A: Take a look at the ingredient list on your favourite yoghurt it might have sugar added.  If that’s the case, then you’ll need to add some sweetness to bring the flavour up to how you like it.  I suggest mixing in some honey or jam after it’s made, much nicer to use and eat.

Q: Someone in my family is lactose intolerant can I use other milk types?

A: The milk I tend to use is A2 UHT or Lactose-Free UHT so they’re fine. If you want to use a nut milk you’ll have to use thickeners.  Mad Millie has a solution, although I’ve not used them myself.

Q: How can I make flavoured yoghurt, like vanilla for example?

A: Add it afterwards.  If you’re making a litre of yoghurt at a time, you can take out a serving and add whatever you like.  Even vanilla.  My husband likes to have ½ tsp of vanilla swirled into his.  My grandson loves ½ tsp of nana’s strawberry jam.  I use plain yoghurt in all sorts of things.  Marinating meat, cakes, bread making etc. Brilliant.

 

Q: My yoghurt isn’t very thick how can I get it like the shop bought stuff?

A: If you look at the ingredient list on any yoghurt container from the supermarket they all state in one form or another that they contain “milk solids”.  This is milk powder, start by adding two tablespoons of skim milk powder to your 1 litre of milk and see how you go.  In my experience, you can go up to ¼ of a cup without changing the taste of your yoghurt, and that gives you a lovely thick yoghurt.  If you want it any thicker than that, say for Labneh etc. just strain it in the basket provided.  Leave it in the fridge overnight, and it will be nice and thick in the morning.

 

Q: When I make my first batch of yoghurt with my culture it’s beautiful and smooth on the top when it’s done. Although when I use two tablespoons of the previous yoghurt to make a batch, it’s a bit lumpy on top.  Is this ok?

A: It’s perfectly fine.  I think if it’s not entirely mixed through, it does that.  I get it as well, but it doesn’t change the quality of the product.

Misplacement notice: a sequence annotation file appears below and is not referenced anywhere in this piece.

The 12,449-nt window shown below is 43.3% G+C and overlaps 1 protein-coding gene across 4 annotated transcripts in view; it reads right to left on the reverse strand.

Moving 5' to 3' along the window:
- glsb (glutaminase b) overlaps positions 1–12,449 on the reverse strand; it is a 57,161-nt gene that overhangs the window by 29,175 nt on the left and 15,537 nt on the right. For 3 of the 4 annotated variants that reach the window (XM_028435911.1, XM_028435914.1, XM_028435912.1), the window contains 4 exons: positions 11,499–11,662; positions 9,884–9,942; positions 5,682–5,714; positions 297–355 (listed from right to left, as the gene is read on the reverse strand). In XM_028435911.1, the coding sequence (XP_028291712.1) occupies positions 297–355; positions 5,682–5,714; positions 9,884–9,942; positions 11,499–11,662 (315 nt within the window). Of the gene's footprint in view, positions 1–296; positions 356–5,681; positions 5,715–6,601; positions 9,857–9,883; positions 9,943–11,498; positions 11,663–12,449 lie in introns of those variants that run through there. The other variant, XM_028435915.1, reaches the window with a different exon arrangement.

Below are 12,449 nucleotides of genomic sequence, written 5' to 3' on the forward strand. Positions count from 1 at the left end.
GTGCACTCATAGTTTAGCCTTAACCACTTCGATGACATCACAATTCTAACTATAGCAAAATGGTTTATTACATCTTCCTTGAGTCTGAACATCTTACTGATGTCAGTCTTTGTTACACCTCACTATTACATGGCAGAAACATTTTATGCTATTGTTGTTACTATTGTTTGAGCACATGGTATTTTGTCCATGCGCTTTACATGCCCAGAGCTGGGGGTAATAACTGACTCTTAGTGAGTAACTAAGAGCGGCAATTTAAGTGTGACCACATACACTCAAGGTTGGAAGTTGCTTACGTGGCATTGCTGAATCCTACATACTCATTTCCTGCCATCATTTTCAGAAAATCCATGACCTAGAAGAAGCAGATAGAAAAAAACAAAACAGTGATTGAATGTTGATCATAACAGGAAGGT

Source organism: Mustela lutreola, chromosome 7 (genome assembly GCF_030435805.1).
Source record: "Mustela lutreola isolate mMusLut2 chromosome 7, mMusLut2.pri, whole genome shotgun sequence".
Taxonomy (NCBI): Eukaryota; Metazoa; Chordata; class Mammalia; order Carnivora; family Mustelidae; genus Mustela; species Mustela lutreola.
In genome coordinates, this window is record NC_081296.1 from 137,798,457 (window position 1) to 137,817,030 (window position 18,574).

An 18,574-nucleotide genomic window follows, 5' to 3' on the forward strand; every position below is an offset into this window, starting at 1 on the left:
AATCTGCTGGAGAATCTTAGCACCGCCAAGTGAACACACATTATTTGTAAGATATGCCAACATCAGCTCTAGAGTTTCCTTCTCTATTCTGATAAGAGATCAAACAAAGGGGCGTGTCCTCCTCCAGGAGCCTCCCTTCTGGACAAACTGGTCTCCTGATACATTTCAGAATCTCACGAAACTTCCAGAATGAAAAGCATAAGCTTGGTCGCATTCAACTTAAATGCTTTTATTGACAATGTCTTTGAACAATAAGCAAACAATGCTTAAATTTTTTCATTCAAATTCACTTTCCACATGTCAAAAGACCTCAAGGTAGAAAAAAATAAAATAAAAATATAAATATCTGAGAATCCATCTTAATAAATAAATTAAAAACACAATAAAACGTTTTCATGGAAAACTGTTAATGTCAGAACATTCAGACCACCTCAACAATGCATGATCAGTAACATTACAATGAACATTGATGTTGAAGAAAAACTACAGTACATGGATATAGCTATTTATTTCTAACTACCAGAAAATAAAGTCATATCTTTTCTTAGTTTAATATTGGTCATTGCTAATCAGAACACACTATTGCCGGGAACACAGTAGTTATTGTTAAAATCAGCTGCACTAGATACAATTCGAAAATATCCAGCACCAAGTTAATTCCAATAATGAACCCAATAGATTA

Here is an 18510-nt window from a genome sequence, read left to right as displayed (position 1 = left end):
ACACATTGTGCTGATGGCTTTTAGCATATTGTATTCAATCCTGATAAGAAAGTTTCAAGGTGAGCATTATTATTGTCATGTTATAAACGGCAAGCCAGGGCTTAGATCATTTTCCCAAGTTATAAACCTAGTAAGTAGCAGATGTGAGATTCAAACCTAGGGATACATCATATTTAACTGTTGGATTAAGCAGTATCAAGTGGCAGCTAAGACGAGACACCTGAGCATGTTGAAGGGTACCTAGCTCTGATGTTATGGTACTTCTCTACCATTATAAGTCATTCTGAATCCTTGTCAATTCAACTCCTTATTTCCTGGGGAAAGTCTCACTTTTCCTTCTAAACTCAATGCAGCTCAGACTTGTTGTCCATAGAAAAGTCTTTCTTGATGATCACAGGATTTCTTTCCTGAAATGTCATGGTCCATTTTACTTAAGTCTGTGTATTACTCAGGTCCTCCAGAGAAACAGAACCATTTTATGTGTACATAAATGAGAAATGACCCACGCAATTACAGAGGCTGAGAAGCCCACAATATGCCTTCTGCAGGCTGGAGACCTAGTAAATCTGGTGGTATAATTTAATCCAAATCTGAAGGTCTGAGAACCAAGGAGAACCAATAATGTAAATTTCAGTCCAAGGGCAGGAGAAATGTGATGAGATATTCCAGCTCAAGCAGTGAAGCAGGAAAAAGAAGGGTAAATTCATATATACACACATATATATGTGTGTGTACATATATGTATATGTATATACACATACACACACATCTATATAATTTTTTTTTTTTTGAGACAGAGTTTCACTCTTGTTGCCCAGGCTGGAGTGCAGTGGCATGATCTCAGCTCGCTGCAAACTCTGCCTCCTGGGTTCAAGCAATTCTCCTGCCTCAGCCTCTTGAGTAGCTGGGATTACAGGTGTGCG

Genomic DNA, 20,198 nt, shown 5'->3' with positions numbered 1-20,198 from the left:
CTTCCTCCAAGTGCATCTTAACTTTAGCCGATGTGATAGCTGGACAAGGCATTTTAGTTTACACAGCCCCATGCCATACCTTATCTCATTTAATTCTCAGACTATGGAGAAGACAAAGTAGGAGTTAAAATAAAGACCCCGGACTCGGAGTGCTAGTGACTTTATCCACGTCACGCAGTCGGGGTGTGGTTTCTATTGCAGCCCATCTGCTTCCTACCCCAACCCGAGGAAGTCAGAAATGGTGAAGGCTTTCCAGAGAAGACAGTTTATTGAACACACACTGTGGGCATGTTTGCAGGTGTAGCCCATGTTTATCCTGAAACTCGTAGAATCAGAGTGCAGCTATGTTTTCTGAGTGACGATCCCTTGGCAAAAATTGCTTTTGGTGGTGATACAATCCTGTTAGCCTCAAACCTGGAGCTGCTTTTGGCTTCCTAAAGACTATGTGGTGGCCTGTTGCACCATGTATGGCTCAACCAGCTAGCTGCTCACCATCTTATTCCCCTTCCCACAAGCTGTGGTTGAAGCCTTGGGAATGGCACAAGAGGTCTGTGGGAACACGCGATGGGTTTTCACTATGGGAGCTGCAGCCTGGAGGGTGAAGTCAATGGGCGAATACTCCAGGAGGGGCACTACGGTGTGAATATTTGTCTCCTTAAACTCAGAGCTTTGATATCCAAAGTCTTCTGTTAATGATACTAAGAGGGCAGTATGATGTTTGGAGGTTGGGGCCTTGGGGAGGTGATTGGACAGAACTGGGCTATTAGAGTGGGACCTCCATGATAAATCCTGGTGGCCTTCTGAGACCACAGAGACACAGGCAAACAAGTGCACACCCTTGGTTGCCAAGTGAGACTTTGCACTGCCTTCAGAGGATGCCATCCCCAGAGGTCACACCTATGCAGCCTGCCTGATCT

Q: if I want to make yoghurt from a supermarket brand yoghurt as a starter what brand should I choose?

A: Choose one that doesn’t have many additives (unfortunately you can’t seem to avoid them in supermarket yoghurt) or sugar added, and one that’s pot set like Jalna.

 

If you have any other questions you’d like me to answer, please don’t hesitate to ask.  I’ve been making yoghurt for around 20 years now, so I think I’ve got a handle on it.  😉

Apart from all the sweet suggestions I’ve made for using yoghurt what about this as a savoury one.  Quick Tandoori Chicken

 

Tandoori Chicken becs-table.com.au

Chicken Satay or Tandoori

 

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4 Comments

  • Reply
    Maz Neilsrn
    27/07/2018 at 2:30 am

    Hi Bec. How can I purchase your spice mix for the satay sticks
    Thanks. Maz

    • Reply
      Bec
      27/07/2018 at 8:31 am

      Hey Maz,
      I usually keep some at my cooking school if I don’t have any on hand I can surely make some up. If you’d like more info on that, email me at rebecca@becs-table.com.au Not sure how far away you are.
      I also teach people how to make it in my “Fragrant Spice Class” or if asked, in my Evening Meals Course. I’m currently writing an ebook about my spice blends which will have the recipes for them and recipes of how to use them. I haven’t really told anyone about this yet because it takes so long to produce an ebook. Making every recipe and taking decent photos and editing.

      Regards
      Bec

  • Reply
    Vic
    31/07/2018 at 9:25 pm

    Hi Bec! Great article! Just wanted to know what is the minimum and maximum temperatures the Davis and Waddle yoghurt maker can do. I can’t find it anywhere online..

    • Reply
      Bec
      01/08/2018 at 10:39 am

      Thank you. 😉
      The lowest setting is 27 c and the highest is 42 c. There are programmed settings used for different functions, like yoghurt rice wine, fermenting veg, making fruit enzyme and making natto. They set the time and temperature. There is also another adjustable setting where you can pick the time and temp I’ve not had a reason to use that at this stage. Hope that helps
      Regards Bec